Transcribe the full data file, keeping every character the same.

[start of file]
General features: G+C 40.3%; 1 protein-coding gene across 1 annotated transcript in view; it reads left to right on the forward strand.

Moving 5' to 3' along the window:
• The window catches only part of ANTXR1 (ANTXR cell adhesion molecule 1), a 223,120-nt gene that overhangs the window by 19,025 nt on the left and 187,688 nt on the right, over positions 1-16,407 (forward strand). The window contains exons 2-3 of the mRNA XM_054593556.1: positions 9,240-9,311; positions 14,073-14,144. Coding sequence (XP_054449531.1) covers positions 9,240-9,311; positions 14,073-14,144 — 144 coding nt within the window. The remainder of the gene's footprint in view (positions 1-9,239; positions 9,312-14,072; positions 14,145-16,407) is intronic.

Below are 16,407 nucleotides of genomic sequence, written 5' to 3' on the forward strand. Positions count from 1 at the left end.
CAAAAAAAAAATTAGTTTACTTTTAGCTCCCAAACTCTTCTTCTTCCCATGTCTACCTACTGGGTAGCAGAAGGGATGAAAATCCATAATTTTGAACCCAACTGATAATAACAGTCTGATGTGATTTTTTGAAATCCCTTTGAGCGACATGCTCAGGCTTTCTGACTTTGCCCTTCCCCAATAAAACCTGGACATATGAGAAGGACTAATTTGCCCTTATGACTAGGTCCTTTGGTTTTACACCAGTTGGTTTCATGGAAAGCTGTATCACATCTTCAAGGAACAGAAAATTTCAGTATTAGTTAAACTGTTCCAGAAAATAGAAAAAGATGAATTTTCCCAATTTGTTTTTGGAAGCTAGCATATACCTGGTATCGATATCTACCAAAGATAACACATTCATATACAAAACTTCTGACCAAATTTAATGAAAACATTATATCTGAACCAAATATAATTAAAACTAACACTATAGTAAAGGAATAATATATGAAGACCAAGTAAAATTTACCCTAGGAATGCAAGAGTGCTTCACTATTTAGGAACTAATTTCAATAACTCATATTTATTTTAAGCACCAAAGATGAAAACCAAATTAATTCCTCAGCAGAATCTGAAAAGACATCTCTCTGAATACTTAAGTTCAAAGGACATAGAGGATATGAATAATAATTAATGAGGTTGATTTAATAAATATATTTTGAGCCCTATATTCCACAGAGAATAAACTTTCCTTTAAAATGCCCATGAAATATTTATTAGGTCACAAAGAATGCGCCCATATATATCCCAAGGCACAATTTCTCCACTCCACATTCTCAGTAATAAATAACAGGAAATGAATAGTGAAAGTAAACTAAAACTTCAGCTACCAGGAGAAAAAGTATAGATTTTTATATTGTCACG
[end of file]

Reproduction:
General features: G+C 40.3%; 1 protein-coding gene across 1 annotated transcript in view; it reads left to right on the forward strand.

Moving 5' to 3' along the window:
• The window catches only part of ANTXR1 (ANTXR cell adhesion molecule 1), a 223,120-nt gene that overhangs the window by 19,025 nt on the left and 187,688 nt on the right, over positions 1-16,407 (forward strand). The window contains exons 2-3 of the mRNA XM_054593556.1: positions 9,240-9,311; positions 14,073-14,144. Coding sequence (XP_054449531.1) covers positions 9,240-9,311; positions 14,073-14,144 — 144 coding nt within the window. The remainder of the gene's footprint in view (positions 1-9,239; positions 9,312-14,072; positions 14,145-16,407) is intronic.

Below are 16,407 nucleotides of genomic sequence, written 5' to 3' on the forward strand. Positions count from 1 at the left end.
CAAAAAAAAAATTAGTTTACTTTTAGCTCCCAAACTCTTCTTCTTCCCATGTCTACCTACTGGGTAGCAGAAGGGATGAAAATCCATAATTTTGAACCCAACTGATAATAACAGTCTGATGTGATTTTTTGAAATCCCTTTGAGCGACATGCTCAGGCTTTCTGACTTTGCCCTTCCCCAATAAAACCTGGACATATGAGAAGGACTAATTTGCCCTTATGACTAGGTCCTTTGGTTTTACACCAGTTGGTTTCATGGAAAGCTGTATCACATCTTCAAGGAACAGAAAATTTCAGTATTAGTTAAACTGTTCCAGAAAATAGAAAAAGATGAATTTTCCCAATTTGTTTTTGGAAGCTAGCATATACCTGGTATCGATATCTACCAAAGATAACACATTCATATACAAAACTTCTGACCAAATTTAATGAAAACATTATATCTGAACCAAATATAATTAAAACTAACACTATAGTAAAGGAATAATATATGAAGACCAAGTAAAATTTACCCTAGGAATGCAAGAGTGCTTCACTATTTAGGAACTAATTTCAATAACTCATATTTATTTTAAGCACCAAAGATGAAAACCAAATTAATTCCTCAGCAGAATCTGAAAAGACATCTCTCTGAATACTTAAGTTCAAAGGACATAGAGGATATGAATAATAATTAATGAGGTTGATTTAATAAATATATTTTGAGCCCTATATTCCACAGAGAATAAACTTTCCTTTAAAATGCCCATGAAATATTTATTAGGTCACAAAGAATGCGCCCATATATATCCCAAGGCACAATTTCTCCACTCCACATTCTCAGTAATAAATAACAGGAAATGAATAGTGAAAGTAAACTAAAACTTCAGCTACCAGGAGAAAAAGTATAGATTTTTATATTGTCACG